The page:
For most students, this won’t be the case and without the professional requirement and compensation, they will simply quit. An average of one to two times for classes and two to three 20 minute personal training sessions per week is plenty.

This will keep most on track with the times stated above. If a professional environment is what you seek. You will need a much more extreme and fast paced learning curve.

Be warned. When I was training for international competitions, the multiple bouts in a day seemed like a vacation compared to the torturous training it took to prepare for them. If you don’t have immediacy to train on that level, you will quit and ultimately never reach your goal.

The right amount of training for your goal will equal successfully reaching proficiency. Over-train and you will more than likely never get there.

Style Has a Big Impact on Times To Black Belt

There is a big difference in styles of martial arts. This is even true within a specific category like Karate. There are many different associations, lineages, and instructors with their own schools of thought.

When a style hyper-focuses on a specific aspect of the martial arts, their system tends to exclude many parts of self defense and sport. TaeKwonDo for instance, simply neglects the development of hand techniques, while Judo and Brazilian Jiu Jitsu exclude striking altogether.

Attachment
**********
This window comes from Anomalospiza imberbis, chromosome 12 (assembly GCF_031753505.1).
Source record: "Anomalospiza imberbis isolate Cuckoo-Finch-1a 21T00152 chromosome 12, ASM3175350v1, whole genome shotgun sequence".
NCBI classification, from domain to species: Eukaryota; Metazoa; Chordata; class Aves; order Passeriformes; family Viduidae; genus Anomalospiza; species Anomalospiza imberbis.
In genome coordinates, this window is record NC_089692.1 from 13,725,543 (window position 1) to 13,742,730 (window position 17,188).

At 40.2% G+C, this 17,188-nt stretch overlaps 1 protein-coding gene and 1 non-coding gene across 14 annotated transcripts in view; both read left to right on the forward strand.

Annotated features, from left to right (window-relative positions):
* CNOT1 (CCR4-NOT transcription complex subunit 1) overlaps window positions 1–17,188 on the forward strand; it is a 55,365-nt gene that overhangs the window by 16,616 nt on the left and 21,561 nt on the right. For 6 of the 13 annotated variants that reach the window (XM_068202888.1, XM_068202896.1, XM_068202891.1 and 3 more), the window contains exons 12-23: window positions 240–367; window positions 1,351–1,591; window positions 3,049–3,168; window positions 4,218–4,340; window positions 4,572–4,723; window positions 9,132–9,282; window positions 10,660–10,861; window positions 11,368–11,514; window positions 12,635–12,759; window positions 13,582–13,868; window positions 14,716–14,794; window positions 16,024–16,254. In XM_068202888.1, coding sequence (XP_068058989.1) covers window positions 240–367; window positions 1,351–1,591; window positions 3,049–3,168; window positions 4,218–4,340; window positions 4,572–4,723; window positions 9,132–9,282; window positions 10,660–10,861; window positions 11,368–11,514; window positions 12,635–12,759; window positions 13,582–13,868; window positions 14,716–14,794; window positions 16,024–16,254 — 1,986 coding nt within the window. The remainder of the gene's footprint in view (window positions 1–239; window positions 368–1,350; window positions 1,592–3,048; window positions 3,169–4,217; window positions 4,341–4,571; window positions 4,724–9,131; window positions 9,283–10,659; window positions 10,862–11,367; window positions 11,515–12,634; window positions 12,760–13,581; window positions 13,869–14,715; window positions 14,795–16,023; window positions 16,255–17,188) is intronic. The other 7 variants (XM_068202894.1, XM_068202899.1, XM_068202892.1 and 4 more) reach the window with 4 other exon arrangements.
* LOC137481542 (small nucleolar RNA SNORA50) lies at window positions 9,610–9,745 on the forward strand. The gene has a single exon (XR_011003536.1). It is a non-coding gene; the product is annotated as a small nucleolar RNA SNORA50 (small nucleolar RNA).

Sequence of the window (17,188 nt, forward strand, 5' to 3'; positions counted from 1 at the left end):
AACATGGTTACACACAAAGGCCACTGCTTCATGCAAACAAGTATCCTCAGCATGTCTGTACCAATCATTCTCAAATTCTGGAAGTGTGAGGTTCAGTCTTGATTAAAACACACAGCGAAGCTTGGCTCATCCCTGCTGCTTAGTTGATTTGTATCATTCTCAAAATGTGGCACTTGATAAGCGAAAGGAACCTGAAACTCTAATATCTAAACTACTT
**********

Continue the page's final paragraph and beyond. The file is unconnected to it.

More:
Even within this you will find that the focus of a style can play a big role. As in the example of Judo vs Brazilian Jiu Jitsu the times for Black Belt and proficiency is wildly different.

Judo has a set amount of throwing techniques and only a portion of those are used in competition. This makes mastering what it offers pretty straight forward and in the three to five year time frame.

Yet, with BJJ there is a whole different story. The techniques are ever developing and ever more intricate and complex. With the emphasis on practical ground sparring proficiency, the times to mastery and Black Belt could literally take decades.

In Karate there are many different forms and styles with their own associations and histories. Most come from the Chinese influence as it found its way to Japan through Okinawa. Yet, from there it has thousands of branches.

For a detailed list of the top 20 styles, belt ranks, and times to Black Belt, see my article here.

What is important for the question at hand is, how can these styles make reaching your goal easier or harder. There is a core value at the heart of most of these styles. Once grasped, the road to mastering the majority of that style becomes much more clearly defined.

Some styles lift up competition in tournaments and sparring proficiency as the main goal. Others are more concerned with preparing for many types of self defense scenarios. Still others are rooted in the tradition, culture, and history of their country of origin and the lineage of their style.

Though all will have elements of each, once you grasp the central important goal of your style, your progress toward that shared goal tends to move along at a faster pace. Just make sure that your reasons for beginning training in the first place line up with the goals of the instructor and style.

Instructors Are a Large Factor In Learning Karate